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A Mega Fan Emphasizes the Moral Fiber of Material Girl : Sean Matlock has papered his walls with more than 300 Madonna posters. But the Brea clerk says the singer embodies a lot more important qualities than sex appeal.


Though much of her work toys with sexuality and fantasy, Matlock says he doesn't fantasize about that aspect of her.

"It's funny, a lot of people assume that. I'm not interested in her that way. I think she's a real intelligent person. I like her humor." (As Matlock spoke, I was leafing through "Sex.") "No, I like her music. I like her talent. But as far as sleeping with her or having a relationship with her, I don't see myself in that capacity.

"If I could be anybody for a week, I think I would be her assistant, whose name is Melissa. It would be neat to work with someone that close. I'm more of a behind-the-scenes person."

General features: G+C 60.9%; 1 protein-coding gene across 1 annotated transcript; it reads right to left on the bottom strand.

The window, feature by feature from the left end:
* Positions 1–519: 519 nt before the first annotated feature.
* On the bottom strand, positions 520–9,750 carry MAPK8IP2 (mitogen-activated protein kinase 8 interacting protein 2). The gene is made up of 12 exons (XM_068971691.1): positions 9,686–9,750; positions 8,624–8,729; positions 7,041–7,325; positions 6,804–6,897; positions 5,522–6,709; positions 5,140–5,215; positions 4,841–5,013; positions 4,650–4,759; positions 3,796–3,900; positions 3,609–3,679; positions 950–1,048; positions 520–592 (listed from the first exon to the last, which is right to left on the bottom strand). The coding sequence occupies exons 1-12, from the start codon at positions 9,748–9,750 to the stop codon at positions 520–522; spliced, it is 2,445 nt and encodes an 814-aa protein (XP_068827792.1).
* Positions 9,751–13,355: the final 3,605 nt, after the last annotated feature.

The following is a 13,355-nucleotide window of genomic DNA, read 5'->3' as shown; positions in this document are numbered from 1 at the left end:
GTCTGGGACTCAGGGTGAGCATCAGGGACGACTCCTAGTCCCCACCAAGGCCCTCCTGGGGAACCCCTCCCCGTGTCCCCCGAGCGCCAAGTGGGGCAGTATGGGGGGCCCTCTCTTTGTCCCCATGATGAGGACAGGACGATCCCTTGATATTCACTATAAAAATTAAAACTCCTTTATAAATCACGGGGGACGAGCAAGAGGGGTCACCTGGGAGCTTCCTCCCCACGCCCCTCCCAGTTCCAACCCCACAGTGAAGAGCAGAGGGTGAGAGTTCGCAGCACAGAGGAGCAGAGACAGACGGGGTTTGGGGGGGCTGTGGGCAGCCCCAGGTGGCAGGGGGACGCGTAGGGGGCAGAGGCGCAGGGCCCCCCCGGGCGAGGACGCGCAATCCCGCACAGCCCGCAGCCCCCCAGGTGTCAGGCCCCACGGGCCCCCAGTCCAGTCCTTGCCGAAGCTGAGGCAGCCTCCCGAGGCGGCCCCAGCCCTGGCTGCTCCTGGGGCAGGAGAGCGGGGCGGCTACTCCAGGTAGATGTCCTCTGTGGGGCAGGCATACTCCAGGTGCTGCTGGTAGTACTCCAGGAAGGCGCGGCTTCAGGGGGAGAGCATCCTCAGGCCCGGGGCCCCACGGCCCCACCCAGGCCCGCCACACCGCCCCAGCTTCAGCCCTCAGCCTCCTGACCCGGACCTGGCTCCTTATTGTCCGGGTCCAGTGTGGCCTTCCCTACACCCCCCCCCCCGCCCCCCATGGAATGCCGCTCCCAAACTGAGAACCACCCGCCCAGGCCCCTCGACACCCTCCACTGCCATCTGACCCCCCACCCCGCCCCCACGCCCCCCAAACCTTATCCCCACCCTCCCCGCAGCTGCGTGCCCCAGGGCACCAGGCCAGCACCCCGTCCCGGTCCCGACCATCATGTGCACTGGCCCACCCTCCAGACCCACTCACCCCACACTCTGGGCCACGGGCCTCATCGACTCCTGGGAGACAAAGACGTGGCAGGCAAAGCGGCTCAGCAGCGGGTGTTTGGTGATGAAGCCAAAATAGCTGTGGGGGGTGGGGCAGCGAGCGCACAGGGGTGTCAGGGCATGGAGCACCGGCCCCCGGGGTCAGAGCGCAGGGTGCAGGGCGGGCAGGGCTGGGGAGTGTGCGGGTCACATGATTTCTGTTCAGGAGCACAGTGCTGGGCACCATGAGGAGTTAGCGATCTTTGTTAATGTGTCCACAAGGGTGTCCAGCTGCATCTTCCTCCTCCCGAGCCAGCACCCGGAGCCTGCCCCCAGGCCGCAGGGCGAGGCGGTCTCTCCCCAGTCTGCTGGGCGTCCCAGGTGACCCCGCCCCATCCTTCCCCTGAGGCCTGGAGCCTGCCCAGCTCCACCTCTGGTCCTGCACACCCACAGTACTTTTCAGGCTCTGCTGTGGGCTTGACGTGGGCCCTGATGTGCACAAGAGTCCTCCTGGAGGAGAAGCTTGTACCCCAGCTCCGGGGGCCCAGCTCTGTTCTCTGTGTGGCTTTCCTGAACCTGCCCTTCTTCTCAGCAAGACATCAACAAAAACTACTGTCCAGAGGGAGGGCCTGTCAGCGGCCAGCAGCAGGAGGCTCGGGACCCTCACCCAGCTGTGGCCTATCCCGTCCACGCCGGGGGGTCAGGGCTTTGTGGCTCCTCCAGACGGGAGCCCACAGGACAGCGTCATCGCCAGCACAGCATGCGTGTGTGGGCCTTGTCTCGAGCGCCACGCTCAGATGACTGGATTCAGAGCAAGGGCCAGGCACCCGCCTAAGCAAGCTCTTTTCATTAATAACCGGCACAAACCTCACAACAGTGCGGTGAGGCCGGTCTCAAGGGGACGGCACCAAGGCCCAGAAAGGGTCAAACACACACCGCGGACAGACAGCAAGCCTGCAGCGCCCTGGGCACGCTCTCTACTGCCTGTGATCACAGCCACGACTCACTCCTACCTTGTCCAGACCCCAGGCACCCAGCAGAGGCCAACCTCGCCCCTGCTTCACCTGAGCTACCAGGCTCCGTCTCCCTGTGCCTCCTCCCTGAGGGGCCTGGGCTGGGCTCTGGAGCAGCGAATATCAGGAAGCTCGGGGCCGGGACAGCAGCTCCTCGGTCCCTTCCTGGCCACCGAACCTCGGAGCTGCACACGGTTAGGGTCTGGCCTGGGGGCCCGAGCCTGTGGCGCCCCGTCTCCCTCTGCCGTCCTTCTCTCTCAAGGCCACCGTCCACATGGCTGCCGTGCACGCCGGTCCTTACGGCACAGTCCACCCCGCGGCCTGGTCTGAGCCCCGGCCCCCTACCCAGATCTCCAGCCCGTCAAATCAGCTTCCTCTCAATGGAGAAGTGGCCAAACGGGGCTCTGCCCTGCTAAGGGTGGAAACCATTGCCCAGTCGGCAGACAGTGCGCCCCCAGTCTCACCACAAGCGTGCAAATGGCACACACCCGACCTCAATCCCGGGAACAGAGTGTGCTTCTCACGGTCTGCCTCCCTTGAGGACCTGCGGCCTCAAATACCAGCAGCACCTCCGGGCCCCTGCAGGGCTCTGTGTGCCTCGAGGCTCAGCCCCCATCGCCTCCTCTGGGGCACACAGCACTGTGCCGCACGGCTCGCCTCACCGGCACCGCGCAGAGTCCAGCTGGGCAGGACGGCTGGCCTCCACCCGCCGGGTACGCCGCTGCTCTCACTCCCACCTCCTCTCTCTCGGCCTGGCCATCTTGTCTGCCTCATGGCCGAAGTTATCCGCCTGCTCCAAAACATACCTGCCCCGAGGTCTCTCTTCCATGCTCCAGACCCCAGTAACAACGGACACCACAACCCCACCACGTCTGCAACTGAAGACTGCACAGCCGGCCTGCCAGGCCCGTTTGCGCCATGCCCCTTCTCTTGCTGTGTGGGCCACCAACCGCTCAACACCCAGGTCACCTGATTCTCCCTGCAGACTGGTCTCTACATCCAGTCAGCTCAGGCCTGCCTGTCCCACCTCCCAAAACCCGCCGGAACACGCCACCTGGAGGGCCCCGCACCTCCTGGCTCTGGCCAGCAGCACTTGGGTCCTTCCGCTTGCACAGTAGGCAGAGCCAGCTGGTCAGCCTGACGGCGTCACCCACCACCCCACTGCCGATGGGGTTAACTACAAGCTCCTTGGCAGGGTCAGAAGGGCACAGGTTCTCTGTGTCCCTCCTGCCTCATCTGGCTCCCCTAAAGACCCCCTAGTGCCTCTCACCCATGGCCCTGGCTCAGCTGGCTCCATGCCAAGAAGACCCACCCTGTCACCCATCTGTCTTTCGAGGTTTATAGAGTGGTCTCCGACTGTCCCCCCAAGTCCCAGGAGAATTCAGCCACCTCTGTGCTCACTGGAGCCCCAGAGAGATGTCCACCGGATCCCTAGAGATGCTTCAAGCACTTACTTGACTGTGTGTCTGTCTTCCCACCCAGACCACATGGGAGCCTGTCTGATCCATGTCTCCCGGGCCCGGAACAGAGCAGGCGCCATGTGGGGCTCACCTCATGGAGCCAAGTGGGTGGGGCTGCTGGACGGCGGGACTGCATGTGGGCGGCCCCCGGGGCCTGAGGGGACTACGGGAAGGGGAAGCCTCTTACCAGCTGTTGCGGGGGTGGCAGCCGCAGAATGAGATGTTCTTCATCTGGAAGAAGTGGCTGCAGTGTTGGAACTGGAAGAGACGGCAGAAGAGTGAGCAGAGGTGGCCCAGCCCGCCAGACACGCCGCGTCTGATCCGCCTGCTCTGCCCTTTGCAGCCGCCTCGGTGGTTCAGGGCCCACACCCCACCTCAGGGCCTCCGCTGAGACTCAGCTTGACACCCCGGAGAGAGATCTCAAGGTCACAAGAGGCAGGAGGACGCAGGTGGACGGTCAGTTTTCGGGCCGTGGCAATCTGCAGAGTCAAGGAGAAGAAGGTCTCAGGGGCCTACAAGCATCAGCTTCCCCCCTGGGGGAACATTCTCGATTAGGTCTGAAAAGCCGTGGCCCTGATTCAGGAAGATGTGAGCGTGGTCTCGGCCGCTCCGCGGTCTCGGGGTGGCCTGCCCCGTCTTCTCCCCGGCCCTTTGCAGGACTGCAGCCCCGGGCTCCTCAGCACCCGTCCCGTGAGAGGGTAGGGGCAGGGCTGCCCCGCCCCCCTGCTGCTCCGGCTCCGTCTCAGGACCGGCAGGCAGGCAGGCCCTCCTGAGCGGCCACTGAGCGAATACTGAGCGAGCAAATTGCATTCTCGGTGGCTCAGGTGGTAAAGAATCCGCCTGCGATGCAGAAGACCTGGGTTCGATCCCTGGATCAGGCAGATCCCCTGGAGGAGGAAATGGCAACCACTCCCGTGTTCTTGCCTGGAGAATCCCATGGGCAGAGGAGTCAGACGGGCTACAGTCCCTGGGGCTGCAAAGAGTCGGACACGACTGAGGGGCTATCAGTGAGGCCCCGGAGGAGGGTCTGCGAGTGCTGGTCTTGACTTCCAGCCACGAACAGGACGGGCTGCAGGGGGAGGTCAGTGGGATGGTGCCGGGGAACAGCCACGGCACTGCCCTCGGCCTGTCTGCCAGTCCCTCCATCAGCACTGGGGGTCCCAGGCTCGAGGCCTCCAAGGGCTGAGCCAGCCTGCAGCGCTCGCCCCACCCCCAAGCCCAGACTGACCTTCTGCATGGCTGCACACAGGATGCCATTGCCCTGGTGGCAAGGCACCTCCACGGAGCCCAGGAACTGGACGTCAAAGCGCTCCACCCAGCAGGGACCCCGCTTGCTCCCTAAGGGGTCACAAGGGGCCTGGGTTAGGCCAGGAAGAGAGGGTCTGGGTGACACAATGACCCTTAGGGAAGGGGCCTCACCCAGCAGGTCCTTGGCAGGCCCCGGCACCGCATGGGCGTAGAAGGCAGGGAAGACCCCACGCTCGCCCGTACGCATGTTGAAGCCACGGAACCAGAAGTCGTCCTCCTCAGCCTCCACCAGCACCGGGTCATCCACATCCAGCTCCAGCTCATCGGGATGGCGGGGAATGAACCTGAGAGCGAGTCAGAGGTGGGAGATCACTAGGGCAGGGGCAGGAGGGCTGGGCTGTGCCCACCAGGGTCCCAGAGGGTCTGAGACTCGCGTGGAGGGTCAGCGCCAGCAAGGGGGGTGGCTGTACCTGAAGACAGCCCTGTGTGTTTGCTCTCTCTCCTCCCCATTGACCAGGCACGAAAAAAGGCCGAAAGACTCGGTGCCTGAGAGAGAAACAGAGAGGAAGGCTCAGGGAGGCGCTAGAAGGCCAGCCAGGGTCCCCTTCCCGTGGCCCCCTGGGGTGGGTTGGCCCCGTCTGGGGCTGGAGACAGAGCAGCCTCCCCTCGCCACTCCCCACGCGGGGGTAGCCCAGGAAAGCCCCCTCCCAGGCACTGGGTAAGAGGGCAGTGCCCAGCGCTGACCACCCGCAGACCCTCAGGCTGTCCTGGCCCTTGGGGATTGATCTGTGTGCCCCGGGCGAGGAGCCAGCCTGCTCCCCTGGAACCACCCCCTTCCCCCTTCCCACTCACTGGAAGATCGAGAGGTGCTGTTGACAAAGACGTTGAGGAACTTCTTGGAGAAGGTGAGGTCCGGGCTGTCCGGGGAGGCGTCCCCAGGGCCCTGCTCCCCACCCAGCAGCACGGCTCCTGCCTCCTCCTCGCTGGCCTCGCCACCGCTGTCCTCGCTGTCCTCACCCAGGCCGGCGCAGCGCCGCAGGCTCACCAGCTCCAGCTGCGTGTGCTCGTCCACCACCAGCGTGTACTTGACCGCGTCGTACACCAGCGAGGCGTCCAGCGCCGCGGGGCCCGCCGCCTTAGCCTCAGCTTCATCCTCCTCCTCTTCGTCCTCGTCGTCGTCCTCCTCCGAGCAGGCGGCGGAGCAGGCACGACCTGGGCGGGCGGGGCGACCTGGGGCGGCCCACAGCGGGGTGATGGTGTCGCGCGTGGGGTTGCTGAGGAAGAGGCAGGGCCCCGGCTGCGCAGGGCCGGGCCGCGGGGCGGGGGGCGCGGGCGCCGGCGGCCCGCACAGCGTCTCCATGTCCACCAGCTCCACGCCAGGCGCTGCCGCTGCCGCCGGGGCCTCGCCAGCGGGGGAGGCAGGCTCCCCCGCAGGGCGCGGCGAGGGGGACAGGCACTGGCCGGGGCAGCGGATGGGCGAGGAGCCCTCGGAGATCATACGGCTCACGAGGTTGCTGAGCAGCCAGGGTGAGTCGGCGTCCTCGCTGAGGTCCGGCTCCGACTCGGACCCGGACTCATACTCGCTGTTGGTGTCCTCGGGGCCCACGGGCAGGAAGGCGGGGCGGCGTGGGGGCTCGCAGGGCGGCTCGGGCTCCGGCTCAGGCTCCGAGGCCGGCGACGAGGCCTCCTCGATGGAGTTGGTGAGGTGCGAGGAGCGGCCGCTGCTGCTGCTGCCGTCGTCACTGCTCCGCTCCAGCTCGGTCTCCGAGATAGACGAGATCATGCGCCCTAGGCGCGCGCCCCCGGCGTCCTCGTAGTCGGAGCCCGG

Matlock would like a career in the arts, but presently he's going for a degree in human resources management and is working in his government job. He doesn't think he's ducking reality through his fascination with Madonna, noting, "Last semester, I carried 11 units and worked a 60-hour week, so it doesn't take away from anything."

If anything, he finds that Madonna gets him through the day.

"I put a lot of pressure on myself to be as close to perfect as I can get, to do a really good job in my work. I think she does that a lot too, puts a lot of pressure on herself. She can do a performance and 100 people can tell her how much they liked it and one can tell her he didn't, and she'll remember that one person. I think I do that to myself a lot.

"Sometimes, too much pressure can bring me down, say if things didn't all go right at work, and I'll come home and put in a Madonna CD and after the song's over my whole mood is different. It's totally uplifting to me. That's what I like about her most, that she can change my mood."

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